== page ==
It seems to be out of fashion (not to mention politically difficult) for governments to consider trying to influence the rate of change of vehicle ownership (or ‘motorisation’ in transport studies jargon).
India's recent draft national urban transport policy (go here for pdf) explicitly rejects slowing down ownership growth but suggests that urban areas contain vehicle use. Shanghai's efforts to contain car ownership through its licence plate auction are disapproved of by China's national government. Even Singapore now wants to 'strike a better balance between the ownership and usage costs of a car' (see Budget 2002). (BTW I have a relevant paper: go here for the journal page or here for a pdf.)
There seems to be a widespread consensus that transport demand management should focus on vehicle usage not ownership. There are various good reasons for this.
However, there are also some arguments in favour of influencing ownership (especially slowing its growth).
- the practical difficulties of usage pricing in the context of low and middle-income countries
- by contrast, taxes and charges on vehicle ownership are common and feasible for most countries
- there are some valid budgetary and luxury tax arguments suggesting purchase or ownership taxes can be welfare enhancing
- household travel behaviour seems to change drastically with the purchase of a vehicle, with the ease of movement inducing extra travel
- and this effect seems difficult to reverse ... there seems to be 'hysteresis' with cars being seen as a luxury before they are bought but as a necessity after they are owned! (see Dargay, J.M. (2001) ‘The effect of income of car ownership: evidence of asymmetry’, Transportation Research A, 35, pp. 807-21).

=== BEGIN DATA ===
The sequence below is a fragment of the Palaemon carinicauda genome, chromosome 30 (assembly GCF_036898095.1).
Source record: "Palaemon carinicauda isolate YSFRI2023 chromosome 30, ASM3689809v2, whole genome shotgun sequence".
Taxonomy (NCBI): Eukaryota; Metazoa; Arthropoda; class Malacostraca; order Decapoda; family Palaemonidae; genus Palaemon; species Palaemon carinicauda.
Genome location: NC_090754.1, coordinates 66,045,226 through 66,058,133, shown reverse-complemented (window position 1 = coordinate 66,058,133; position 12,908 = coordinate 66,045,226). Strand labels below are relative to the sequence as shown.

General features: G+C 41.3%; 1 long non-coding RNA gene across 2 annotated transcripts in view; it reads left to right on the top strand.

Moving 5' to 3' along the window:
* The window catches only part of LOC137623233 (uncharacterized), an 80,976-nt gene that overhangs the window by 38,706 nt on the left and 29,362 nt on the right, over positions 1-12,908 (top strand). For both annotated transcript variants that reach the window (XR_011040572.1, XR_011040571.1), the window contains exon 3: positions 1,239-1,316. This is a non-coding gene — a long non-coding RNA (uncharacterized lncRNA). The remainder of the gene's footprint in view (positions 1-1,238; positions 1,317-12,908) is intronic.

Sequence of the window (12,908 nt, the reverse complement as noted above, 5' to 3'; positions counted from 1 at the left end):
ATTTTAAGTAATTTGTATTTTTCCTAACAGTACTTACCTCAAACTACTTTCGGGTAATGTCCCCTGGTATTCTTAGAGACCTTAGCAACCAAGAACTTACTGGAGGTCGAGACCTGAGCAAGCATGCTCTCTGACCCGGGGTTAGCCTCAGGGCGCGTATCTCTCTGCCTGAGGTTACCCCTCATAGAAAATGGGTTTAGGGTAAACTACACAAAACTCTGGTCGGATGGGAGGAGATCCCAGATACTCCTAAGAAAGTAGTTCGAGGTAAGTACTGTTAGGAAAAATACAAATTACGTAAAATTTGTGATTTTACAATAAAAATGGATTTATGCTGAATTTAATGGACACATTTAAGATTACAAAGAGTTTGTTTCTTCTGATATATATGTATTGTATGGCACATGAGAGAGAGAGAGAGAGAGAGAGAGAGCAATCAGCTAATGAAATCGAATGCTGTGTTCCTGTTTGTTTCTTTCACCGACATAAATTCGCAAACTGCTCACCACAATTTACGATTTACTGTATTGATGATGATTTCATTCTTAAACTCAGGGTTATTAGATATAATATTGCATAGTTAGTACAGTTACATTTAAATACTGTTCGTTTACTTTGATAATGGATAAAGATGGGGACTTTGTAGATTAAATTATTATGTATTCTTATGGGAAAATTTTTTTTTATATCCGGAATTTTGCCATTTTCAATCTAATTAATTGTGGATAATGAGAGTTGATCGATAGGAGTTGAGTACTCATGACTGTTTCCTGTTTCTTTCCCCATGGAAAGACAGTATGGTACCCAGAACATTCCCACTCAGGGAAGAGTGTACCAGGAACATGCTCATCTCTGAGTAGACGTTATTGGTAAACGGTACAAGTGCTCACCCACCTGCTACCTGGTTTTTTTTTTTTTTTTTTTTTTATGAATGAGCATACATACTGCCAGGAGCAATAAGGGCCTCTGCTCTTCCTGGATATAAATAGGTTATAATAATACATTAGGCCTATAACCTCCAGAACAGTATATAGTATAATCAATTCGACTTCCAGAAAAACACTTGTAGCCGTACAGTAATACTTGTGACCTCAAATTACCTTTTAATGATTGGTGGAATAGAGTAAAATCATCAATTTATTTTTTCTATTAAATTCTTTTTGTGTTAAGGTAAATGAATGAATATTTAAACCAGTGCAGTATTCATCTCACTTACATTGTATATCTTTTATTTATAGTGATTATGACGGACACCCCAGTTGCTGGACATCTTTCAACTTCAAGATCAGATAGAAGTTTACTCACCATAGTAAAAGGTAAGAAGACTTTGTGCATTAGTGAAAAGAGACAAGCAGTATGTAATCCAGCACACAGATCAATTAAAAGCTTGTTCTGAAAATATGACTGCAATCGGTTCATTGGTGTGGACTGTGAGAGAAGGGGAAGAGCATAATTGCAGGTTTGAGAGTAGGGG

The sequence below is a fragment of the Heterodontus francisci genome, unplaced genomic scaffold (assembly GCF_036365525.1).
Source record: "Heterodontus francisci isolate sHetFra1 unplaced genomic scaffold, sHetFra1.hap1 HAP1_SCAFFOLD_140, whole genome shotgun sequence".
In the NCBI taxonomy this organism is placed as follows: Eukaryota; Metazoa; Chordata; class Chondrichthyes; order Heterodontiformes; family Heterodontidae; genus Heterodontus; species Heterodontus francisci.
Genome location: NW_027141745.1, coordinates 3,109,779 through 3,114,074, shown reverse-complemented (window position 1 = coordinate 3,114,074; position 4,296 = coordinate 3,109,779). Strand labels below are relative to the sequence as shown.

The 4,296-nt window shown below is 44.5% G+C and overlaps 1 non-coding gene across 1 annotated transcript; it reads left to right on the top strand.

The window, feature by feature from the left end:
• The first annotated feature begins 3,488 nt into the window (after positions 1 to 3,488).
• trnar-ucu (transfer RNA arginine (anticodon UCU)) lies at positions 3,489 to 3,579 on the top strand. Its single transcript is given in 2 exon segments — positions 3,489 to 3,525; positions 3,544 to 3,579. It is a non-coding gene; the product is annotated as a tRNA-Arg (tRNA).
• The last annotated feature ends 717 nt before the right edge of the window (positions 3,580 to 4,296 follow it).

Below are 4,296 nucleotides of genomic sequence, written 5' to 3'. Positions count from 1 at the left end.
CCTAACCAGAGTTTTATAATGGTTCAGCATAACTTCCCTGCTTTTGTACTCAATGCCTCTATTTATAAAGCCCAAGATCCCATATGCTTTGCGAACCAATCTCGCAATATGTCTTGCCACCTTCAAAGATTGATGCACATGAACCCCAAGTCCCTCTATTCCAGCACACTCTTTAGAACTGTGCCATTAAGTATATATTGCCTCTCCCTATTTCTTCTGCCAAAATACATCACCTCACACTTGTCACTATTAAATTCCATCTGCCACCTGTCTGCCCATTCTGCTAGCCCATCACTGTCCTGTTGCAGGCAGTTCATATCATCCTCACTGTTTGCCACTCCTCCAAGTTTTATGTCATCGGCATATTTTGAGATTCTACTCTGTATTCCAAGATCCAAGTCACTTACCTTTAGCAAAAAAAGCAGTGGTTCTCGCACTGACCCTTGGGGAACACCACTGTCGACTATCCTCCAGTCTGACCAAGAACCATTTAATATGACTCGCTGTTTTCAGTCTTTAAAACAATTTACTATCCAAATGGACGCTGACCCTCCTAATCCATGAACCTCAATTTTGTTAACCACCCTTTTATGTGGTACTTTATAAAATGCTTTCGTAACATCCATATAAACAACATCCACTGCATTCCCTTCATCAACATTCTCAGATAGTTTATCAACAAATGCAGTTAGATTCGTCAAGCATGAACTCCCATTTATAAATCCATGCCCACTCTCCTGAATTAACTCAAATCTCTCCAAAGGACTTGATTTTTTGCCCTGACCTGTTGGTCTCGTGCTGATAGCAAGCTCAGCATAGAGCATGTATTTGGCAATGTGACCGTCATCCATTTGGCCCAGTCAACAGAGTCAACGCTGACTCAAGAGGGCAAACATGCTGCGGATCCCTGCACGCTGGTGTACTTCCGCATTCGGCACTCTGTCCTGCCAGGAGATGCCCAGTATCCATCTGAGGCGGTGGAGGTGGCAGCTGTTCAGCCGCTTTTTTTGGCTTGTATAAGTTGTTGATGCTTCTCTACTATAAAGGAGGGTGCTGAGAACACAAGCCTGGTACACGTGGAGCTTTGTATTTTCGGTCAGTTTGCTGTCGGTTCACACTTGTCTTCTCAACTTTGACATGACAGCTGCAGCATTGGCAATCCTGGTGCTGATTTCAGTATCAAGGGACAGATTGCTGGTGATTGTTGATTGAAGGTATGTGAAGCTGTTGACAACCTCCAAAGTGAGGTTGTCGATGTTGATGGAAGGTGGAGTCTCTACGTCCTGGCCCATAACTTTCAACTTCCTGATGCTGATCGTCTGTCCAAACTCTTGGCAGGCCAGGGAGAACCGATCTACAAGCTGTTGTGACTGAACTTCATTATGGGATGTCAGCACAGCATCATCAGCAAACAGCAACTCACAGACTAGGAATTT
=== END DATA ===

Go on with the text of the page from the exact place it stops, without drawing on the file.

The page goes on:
- The sunk costs of vehicle ownership also contribute probably. A household has a considerable incentive to make good use of such a significant piece of capital equipment that is depreciating whether it is used or not.
- at the whole-metropolitan area level we can also see difficult to reverse changes:
- once motorisation reaches highish levels a series of system-wide changes seem to start to happen in the transport system and the land-use system that may tend to 'lock in' continued high levels of car use (many call this the emergence of 'automobile dependence' or 'automobile dependency').
- conversely, slowing down the rate of motorisation might buy time in which cities can enhance their ability to cope and enhance the various alternatives to private motor vehicles (Singapore, Hong Kong, Seoul, Tokyo and others seem to have benefited from this effect, even if it was not always deliberate, and have been able to retain high levels of public transport use despite high levels of affluence).
- Finally, in the big picture it seems clear that motor vehicle use, fossil fuel use in transport, and other impacts of traffic such as road deaths, are all highly correllated with vehicle ownership. At the national scale, differences in usage per vehicle are relatively small (although in cities such differences can be larger apparently).
Certainly the politics are curly. I wonder if the way forward is to look for the aspirations that lie behind the desire for car ownership?
People certainly do want transport to serve them very well... including many or all of the benefits that a private vehicle offers. But is it a car that most people really want? Or is it the convenient access to the contacts, goods, services and places that high mobility with your own car seems to offer?
Obviously none of the alternatives can match the attractions of cars on their own - even in the most transit-oriented places I suspect. Not public transport. Not even a wonderful metro system. Not bicycles. Not taxis. Not car sharing even.
But there are some signs that maybe a package of all of these alternatives, working in cooperation, MIGHT just start to offer people a level of mobility service that approaches car ownership's and which beats it on price decisively. Switzerland's car sharing industry has been leading the way on this. HannoverMobile in Germany seems to be taking it further - offering a mobility package that is competitive with car ownership.
If we can offer a vision of meeting people's real mobility aspirations without private car ownership then could a policy of slowing vehicle ownership actually become politically acceptable?